• Coconut Oil
Can be used raw or in low, medium, and high heat cooking. Has been shown to increase the body’s metabolic rate. A great addition to any fat burning eating plan.
Preferably grass fed. A great choice over steamed vegetables or for cooking. Butter can be used for low, medium and high heat cooking.
• Avocado Oil
The edible oil pressed from the fleshy pulp of avocados. Nutritionally, it compares well with olive oil, sharing very similar properties. Best if used raw or in light sautéing.
• Sunflower Oil
The oil derived from sunflower seeds and is very high in Omega 6 fats. Most people are currently over consuming Omega 6 fats which has been shown to be a contributor to certain forms of cancer.
• Rapeseed Oil
Rapeseed oil is toxic because it contains significant amounts of a poisonous substance called erucic acid. Erucic acid is a fatty acid that has been associated with heart disease. (Canola oil is a rapeseed oil.)
• Safflower Oil
A vegetable oil taken from the seeds of the safflower plant. It contains the highest source of polyunsaturated fats than any other type of vegetable oil and is NOT recommended for cooking (oils high in saturated fats are ideal for cooking).
• Peanut Oil
Peanut oil is many times made from peanuts that fail the quality test for peanuts to be sold whole. Peanuts have also been shown to contain mold.
• Clean out your cupboards of all foods and snacks that contain hydrogenated or partially hydrogenated oil. You will find it in more packaged foods than you think, including many crackers, chips, pretzels, cookies, cereal bars, ready-to-eat cereals, microwave popcorn, and low-fat and fat-free snacks.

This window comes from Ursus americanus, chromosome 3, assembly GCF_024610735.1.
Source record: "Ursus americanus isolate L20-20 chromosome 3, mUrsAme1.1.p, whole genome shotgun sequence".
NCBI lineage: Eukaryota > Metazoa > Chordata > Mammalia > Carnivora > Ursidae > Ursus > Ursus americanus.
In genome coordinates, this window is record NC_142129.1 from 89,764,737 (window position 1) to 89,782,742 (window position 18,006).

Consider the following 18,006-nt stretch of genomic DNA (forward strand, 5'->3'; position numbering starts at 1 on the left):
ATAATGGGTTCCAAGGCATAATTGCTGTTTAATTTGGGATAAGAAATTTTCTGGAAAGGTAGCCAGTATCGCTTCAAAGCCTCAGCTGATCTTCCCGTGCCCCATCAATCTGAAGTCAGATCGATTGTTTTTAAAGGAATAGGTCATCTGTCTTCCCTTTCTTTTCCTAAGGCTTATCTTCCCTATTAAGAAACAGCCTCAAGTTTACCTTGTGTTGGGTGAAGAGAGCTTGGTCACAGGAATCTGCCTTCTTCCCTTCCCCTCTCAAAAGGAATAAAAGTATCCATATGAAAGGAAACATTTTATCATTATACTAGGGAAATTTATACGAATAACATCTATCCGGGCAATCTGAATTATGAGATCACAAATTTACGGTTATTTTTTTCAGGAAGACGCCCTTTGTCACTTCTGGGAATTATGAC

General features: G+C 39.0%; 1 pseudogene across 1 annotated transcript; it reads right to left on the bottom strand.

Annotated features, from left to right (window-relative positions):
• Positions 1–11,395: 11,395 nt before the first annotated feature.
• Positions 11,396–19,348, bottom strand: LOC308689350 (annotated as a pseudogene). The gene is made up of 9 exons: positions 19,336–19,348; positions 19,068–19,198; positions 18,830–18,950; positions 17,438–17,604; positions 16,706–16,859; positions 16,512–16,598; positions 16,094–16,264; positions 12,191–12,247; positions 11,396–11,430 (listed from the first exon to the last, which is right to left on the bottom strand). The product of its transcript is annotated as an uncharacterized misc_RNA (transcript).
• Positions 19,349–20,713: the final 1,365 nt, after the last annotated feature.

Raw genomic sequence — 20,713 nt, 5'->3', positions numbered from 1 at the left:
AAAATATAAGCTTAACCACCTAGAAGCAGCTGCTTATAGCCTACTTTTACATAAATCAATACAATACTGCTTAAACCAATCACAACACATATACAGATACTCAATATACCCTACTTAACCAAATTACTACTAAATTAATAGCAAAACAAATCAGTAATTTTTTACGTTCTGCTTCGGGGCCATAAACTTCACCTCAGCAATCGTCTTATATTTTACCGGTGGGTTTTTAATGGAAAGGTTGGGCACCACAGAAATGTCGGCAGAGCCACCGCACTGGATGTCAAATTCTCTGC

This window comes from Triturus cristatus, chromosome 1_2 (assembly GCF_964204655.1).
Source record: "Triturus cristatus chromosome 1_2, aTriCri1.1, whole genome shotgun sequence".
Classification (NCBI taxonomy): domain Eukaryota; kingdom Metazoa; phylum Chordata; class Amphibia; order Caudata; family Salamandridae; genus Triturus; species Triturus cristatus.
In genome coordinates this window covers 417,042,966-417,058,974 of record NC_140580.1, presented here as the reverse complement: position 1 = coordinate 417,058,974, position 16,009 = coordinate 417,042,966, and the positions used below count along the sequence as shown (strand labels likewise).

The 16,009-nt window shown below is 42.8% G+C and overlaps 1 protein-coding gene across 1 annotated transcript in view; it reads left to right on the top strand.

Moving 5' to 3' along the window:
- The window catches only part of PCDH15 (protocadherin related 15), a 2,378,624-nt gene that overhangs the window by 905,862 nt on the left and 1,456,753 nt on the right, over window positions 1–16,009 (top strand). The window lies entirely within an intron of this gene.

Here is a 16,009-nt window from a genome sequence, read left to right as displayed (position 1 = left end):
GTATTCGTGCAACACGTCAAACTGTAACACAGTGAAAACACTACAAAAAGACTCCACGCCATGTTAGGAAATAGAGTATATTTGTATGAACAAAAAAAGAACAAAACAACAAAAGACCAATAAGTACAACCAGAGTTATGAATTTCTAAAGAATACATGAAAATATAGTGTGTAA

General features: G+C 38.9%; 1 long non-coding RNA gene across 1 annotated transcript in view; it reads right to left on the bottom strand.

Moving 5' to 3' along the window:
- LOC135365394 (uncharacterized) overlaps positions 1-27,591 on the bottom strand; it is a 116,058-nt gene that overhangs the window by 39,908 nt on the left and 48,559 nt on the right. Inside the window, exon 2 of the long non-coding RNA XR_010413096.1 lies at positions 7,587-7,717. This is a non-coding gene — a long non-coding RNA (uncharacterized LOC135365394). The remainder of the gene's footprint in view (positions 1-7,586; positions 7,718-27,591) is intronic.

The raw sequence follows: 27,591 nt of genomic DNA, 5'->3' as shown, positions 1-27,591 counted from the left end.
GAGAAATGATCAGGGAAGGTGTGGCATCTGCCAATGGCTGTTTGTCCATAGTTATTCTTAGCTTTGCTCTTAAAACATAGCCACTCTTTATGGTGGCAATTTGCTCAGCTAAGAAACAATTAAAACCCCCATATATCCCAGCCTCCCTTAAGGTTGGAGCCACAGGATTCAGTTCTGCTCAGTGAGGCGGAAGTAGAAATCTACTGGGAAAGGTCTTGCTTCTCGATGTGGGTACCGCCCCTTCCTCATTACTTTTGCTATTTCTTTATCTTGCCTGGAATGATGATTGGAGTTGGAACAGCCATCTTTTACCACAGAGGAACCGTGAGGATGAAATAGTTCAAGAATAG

• Change your mind-set to no longer associate snacking with chips, crackers, and popcorn. Perfect snacks can be a smaller version of a real meal, such as a hard-boiled egg, a few pieces of chicken with vegetables, chopped vegetables, fruit, nuts, or nut butters. Fresh food is always the best food.
• Only use quality fats for cooking: coconut oil, butter (raw organic), and olive oil (unfiltered, organic, extra virgin). Avoid margarine and shortening, which are hydrogenated vegetable oil.
• Consume at least two to three servings daily of good-quality omega-3 fats from fish oil, seeds (especially flaxseed), avocados, and nuts (raw organic), especially walnuts.
• Avoid roasted nuts. The roasting process causes the fats and oils to go rancid, and rancid oils increase free-radical damage in the body. (Free radicals accelerate aging.)
• Snack on organic nut butters. Most stores carry peanut, almond, cashew, and macadamia nut butters. The ingredient list should contain one kind of nut, salt, and nothing else. Most peanut butters contain roasted peanuts, so read labels carefully.
• Incorporate whole organic eggs into your diet, with breakfast or as a snack.
• When cooking with fat, add the fat to a cold pan and increase heat gradually.
• Serve flaxseed oil, cod liver oil, or fish oil straight from the bottle, on salads, or on cooked vegetables. Refrigerate these oils to avoid rancidity.
Article written by Silvia Kramska